In a recent column I noted "People in Bozeman, Montana are remarkably fortunate to have Yellowstone National Park in their back yard." The good fortune in living here is not only because of the spectacular beauty, wildlife, and geological features of Yellowstone and surrounding romantic Western lands. The social and economic ecology of greater Bozeman is a huge contributor. And it will grow.
I just spent a week talking with people in Northwest Montana. I visited Trout Creek, Troy, Thompson Falls and nearby towns. These are beautiful places with very few good employment opportunities. People there are highly dependent on transfer payments. For many people they exceed salaries and wages. These towns have lite (light) versions of the undeserved problems plaguing Indian reservations. These towns are polar opposites of greater Bozeman.
Why the differences? Some reasons are obvious. All were dependent on resource extraction, mainly logging and mining. Both industries are declining and for multiple reasons. Further, these towns lack the services and amenities naturally flowing from proximity to a major research university. The week reinforced my sense of good fortune of living on a ranch a mere ten miles from Bozeman.
I ended the trip by attending the Montana Wilderness Association (MWA) meeting at Fairmont Hot Springs and rejoining the organization. Cecil Garland of Lincoln led this organization in the late 1960s and he enticed me to support its mission. The USFS and Anaconda Forest Products, Inc. had conspired for years, then, to road and log the Lincoln backcountry, some 240,000 undisturbed acres.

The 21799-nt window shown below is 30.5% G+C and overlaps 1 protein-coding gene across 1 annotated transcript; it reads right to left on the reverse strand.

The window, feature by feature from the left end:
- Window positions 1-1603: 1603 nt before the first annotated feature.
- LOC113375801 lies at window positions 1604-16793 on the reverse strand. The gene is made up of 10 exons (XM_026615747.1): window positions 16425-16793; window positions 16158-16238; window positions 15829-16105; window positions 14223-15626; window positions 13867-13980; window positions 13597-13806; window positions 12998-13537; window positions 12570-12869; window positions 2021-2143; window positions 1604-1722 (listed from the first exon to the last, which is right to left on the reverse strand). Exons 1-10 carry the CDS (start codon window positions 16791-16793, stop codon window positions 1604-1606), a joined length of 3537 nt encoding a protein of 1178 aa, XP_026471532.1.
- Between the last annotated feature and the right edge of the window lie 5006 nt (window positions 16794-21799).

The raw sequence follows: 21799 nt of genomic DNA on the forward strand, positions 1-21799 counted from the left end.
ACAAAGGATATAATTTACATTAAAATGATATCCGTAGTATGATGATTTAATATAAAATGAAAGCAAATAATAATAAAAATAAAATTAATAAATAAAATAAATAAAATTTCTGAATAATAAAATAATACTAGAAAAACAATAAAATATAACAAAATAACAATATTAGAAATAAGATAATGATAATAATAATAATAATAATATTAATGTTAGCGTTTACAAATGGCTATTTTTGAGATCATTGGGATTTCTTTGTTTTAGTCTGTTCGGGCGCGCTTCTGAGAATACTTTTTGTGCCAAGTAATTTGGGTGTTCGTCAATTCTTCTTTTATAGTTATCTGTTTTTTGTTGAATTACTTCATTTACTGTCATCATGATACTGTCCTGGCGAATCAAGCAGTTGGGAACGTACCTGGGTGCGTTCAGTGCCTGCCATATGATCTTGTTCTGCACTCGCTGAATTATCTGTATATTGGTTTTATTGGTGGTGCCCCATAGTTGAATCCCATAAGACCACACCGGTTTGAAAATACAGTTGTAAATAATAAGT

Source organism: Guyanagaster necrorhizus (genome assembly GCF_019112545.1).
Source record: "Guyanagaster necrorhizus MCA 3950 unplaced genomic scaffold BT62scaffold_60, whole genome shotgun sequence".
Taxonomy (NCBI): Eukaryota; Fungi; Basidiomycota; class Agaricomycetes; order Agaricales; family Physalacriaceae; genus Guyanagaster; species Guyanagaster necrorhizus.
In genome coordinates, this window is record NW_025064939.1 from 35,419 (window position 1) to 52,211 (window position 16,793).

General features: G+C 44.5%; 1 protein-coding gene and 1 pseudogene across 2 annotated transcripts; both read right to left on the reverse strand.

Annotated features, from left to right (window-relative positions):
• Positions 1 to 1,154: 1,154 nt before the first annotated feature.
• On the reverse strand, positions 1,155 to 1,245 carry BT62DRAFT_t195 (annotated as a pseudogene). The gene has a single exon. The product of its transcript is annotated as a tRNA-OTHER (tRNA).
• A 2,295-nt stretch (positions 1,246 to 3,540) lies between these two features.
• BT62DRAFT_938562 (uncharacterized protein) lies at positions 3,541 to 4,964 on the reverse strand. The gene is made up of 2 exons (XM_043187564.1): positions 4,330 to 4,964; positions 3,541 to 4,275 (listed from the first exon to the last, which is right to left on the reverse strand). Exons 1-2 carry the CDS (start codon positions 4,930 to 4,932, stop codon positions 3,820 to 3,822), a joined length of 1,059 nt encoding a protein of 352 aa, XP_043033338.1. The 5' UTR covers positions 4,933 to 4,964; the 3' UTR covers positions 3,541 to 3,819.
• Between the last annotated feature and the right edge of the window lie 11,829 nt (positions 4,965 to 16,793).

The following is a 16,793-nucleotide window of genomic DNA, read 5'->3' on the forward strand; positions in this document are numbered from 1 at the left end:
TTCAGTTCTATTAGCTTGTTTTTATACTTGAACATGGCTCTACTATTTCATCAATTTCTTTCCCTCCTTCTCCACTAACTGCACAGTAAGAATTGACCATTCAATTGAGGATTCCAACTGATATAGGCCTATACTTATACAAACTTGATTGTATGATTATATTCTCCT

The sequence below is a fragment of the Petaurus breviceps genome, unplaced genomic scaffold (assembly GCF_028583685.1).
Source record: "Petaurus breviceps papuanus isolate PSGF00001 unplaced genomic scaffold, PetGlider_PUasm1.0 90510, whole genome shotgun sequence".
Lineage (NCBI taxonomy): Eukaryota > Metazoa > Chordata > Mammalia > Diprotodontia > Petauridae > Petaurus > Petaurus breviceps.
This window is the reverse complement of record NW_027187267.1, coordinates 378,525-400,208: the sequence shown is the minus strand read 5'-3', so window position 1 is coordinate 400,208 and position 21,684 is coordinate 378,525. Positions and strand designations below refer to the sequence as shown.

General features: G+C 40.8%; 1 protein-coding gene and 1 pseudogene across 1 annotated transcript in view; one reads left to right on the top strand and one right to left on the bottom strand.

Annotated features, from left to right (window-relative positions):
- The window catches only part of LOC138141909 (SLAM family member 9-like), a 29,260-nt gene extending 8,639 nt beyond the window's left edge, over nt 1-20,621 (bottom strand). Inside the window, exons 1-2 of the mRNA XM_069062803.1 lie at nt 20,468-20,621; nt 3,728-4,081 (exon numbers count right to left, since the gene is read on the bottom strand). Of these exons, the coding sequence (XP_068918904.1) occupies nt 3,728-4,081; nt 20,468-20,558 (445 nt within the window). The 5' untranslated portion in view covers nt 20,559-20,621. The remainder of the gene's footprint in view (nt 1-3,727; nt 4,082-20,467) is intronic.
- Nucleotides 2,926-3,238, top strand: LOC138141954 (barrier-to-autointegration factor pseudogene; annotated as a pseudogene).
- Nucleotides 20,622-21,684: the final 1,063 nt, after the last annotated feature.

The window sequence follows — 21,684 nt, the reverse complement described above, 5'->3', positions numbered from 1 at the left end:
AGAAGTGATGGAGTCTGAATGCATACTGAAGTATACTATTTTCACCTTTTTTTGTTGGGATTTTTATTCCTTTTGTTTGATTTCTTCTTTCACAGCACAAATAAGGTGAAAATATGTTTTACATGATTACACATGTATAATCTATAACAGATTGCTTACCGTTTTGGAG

Their proposals would combine great ecological disturbance with huge economic waste, all subsidized with federal taxes. The Lincoln Back Country preservation fight against crony capitalism conjoined ecology, liberty, and prosperity. Subsidized environmental disturbance has only short-term payoffs, especially in a prosperous nation.
We ultimately won against the power of crony capitalism and bureaucratic pathologies. While these forces vary in strength, they are always present. It is irresponsible to wish them away.
Given this reality, how might we best conserve America's "romance lands": parks, wilderness and other wildlands, range, and wildlife habitat? These lands and waters offer many untaxed (and likely untaxable) benefits that help make our hometown so appealing. This appeal will increase, especially as dis-amenities of other areas become worse.
Reality checks of urban life are not optional. While wealth can buffer some people from many of them, why not just avoid the problems by relocating elsewhere? Many are, and choose Bozeman. Quality attracts quality.
Data shows the environmental benefits of our area are especially attractive to creative individuals with high human capital. These are the people generating Bozeman's boom. They will keep coming. Alas, projections of Gallatin County growth are probably far too low.
Costs and benefits are inherent to such changes. Here as elsewhere not all good things go together. Progress generates better medical care and services--but also problems such as congestion and a decline in civic manners. Now even sober people run red lights.
My week in NW Montana and at the MWA generated new thoughts on Bozeman's growth.
Here is a sketch: Imagine a bucolic American town in post WWII America.
It has today's technology, communication, insulation and transportation.
It's located in Switzerland.
That's Bozeman today.